Furthermore, two women a week are killed by a current or former partner in the UK. In order to tackle violence against women and girls, Labour has promised to establish a commission to enforce national standards to prevent domestic and sexual violence taking place, while the Conservatives have announced plans to tackle what has been a very publicized issue in Britain in recent years, female genital mutilaation. My favourite policies come courtesy of the Liberal Democrats and the Greens: the Lib Dems wanting to create a national sex education curriculum that actually teaches young people what consent is and why it matters (shout-out TYFA’s Campaign 4 Consent!), and the Greens pledging to make it illegal for members of the public to attempt to prevent breastfeeding in public.
Social issues which young people have been talking about for a while now are also finally getting a look in, with parties like Labour promising the introduction of LGBTQ+ inclusive sex-and-personal education, and the Liberal Democrats pledging to fight for universal same-sex marriage rights across the world. The Greens swear to include diversity and equality classes in school to tackle bullying and encourage acceptance. UKIP meanwhile, who stylize themselves as the people’s party, truly live up to their definition: they really do care about people–it’s just that they only care when the people are white, Anglo-Saxon, straight, male people, as evidenced by their thoughts on gay conversion therapy in the UK, saying they wouldn’t ban it outright because people may “request” to be converted and UKIP ”believe in individual conscience and the right of people to make their own choices”.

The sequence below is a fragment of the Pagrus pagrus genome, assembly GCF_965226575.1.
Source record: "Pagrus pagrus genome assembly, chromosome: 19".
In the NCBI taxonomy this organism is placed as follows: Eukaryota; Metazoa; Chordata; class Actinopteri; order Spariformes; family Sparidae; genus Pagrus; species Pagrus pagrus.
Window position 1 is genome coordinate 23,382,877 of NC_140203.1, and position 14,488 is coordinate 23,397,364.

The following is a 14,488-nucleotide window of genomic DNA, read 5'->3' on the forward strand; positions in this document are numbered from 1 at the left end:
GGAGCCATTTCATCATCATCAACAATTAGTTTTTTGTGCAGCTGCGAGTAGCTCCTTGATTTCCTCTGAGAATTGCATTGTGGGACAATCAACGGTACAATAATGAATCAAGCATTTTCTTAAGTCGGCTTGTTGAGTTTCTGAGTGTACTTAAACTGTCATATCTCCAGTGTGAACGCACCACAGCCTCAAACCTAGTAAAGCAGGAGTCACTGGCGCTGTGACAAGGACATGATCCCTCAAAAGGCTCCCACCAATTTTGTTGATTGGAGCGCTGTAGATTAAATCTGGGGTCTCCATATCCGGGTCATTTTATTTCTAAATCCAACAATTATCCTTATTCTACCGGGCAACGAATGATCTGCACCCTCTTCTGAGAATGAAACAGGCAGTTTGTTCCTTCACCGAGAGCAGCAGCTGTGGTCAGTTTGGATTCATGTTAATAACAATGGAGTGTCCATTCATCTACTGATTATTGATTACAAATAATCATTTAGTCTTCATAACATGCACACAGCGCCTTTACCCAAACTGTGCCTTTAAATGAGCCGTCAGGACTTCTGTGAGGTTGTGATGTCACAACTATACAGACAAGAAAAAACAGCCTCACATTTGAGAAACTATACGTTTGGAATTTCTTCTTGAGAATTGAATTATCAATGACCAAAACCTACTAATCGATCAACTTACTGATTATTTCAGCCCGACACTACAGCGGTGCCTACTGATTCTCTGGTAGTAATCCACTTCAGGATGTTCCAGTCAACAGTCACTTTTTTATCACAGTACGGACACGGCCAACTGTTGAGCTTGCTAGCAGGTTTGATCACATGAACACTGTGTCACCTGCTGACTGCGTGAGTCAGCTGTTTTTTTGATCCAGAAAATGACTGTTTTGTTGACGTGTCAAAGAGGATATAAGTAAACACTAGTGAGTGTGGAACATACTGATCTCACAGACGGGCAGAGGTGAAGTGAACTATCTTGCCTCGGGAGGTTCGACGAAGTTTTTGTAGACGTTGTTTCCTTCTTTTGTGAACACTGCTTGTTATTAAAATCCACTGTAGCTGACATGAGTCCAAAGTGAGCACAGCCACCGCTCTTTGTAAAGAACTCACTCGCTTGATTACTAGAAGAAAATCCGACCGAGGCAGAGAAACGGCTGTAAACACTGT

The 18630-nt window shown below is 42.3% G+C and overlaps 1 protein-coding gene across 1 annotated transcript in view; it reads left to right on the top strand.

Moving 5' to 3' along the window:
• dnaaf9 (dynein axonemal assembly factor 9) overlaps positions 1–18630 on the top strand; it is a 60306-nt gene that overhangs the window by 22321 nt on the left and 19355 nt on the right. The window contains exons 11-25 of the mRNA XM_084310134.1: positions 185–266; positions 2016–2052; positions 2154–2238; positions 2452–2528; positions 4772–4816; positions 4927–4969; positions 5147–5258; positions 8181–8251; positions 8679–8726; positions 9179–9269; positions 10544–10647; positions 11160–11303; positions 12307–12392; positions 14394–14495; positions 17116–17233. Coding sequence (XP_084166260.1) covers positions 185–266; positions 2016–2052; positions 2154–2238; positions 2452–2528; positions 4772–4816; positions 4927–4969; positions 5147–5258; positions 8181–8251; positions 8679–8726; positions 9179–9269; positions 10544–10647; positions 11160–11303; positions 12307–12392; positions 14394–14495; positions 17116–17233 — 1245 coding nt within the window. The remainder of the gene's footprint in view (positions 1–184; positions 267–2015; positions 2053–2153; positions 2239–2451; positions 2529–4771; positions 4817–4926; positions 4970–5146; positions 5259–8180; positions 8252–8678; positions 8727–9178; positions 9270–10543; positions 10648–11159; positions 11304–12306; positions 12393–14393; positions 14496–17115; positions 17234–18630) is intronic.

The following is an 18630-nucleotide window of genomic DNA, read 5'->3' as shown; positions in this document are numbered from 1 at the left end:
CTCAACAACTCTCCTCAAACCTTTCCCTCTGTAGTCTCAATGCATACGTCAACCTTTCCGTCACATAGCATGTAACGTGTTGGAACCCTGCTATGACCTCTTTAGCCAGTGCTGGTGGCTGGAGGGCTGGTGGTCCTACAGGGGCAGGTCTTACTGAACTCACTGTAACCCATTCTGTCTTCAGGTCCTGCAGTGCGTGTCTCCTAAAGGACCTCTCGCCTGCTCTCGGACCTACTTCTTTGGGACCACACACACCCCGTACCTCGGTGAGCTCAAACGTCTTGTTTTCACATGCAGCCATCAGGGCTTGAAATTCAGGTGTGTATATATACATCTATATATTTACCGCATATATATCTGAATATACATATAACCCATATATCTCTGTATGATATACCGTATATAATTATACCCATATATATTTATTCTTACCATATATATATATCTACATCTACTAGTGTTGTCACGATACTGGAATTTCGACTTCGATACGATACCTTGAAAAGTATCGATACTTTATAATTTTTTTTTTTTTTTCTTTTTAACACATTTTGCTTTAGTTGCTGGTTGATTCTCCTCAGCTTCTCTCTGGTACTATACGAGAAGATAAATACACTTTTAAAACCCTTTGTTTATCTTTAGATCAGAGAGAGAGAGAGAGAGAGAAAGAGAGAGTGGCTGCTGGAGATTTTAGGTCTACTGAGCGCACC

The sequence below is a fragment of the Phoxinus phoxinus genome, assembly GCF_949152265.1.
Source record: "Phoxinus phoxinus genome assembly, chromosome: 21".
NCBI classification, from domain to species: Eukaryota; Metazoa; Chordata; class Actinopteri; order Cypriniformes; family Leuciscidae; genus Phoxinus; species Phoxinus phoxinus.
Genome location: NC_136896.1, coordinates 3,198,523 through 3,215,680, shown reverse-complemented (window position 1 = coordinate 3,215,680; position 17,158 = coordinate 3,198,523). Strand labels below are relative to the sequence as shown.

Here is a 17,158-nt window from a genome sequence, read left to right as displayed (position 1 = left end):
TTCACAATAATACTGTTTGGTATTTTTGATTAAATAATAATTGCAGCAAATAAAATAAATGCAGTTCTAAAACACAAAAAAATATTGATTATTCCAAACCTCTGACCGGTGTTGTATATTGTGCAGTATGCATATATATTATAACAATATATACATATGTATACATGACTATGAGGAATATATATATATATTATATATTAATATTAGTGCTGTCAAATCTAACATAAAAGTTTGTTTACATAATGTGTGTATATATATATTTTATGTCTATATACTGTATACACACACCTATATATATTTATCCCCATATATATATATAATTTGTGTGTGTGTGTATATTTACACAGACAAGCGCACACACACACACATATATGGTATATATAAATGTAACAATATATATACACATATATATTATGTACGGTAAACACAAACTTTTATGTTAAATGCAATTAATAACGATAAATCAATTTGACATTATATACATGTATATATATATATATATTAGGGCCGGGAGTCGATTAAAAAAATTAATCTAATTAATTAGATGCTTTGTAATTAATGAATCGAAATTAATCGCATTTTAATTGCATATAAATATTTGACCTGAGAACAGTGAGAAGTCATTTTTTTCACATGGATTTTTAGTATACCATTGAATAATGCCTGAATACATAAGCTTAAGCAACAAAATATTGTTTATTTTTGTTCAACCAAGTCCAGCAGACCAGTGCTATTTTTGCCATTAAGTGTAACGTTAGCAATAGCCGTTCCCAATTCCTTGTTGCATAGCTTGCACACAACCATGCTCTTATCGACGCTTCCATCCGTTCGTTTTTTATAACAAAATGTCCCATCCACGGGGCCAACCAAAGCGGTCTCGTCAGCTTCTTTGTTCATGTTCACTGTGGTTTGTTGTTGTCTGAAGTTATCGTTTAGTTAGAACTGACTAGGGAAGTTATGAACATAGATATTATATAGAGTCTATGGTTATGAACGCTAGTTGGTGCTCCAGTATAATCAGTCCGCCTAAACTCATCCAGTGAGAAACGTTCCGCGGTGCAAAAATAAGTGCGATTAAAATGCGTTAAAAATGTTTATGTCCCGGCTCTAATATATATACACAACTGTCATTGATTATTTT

Personally, I’m most excited by the Liberal Democrats decision to put the topic of mental health at the top of their manifesto priorities. I’m very fortunate to live in a country with universal, free-on-delivery healthcare, but for so long British society has neglected the necessity to define mental health as what it really is: an aspect of one’s self that is as vital to our experience of life as our physical wellbeing. As Deputy Prime Minister and Liberal Democrat leader Nick Clegg said, “It is wrong that relatives and friends needing a hip operation can expect treatment within a clear timeframe but someone with a debilitating mental health condition has no clarity about when they will get help. I want this to be a country where a young dad chatting at school gates will feel as comfortable discussing anxiety, stress, depression, as the mum who is explaining she sprained her ankle.” Pledging £120m to go towards mental health care improvement, Clegg concluded: “Anxiety panic attacks, depression, anorexia, bulimia, self-harm, bipolar disorder… mental health conditions are one of the last remaining taboos in our society, and yet they will affect one in four people.”
Overall, I’m pretty pumped about the result – no matter what the outcome, I’m just excited about what 2015 has done to shake up British political culture. (I mean, bar the nightmare result of a UKIP majority, obviously – I’m not entirely sure Nigel Farage is a real man, and not just a figment of my imagination that collated of all the most-loathed bigots I’ve encountered in my life into one, racist, super-misogynist.) I may be too young to vote myself, but finally parties are amplifying issues that matter to me and so many others. Bring on the 7th May!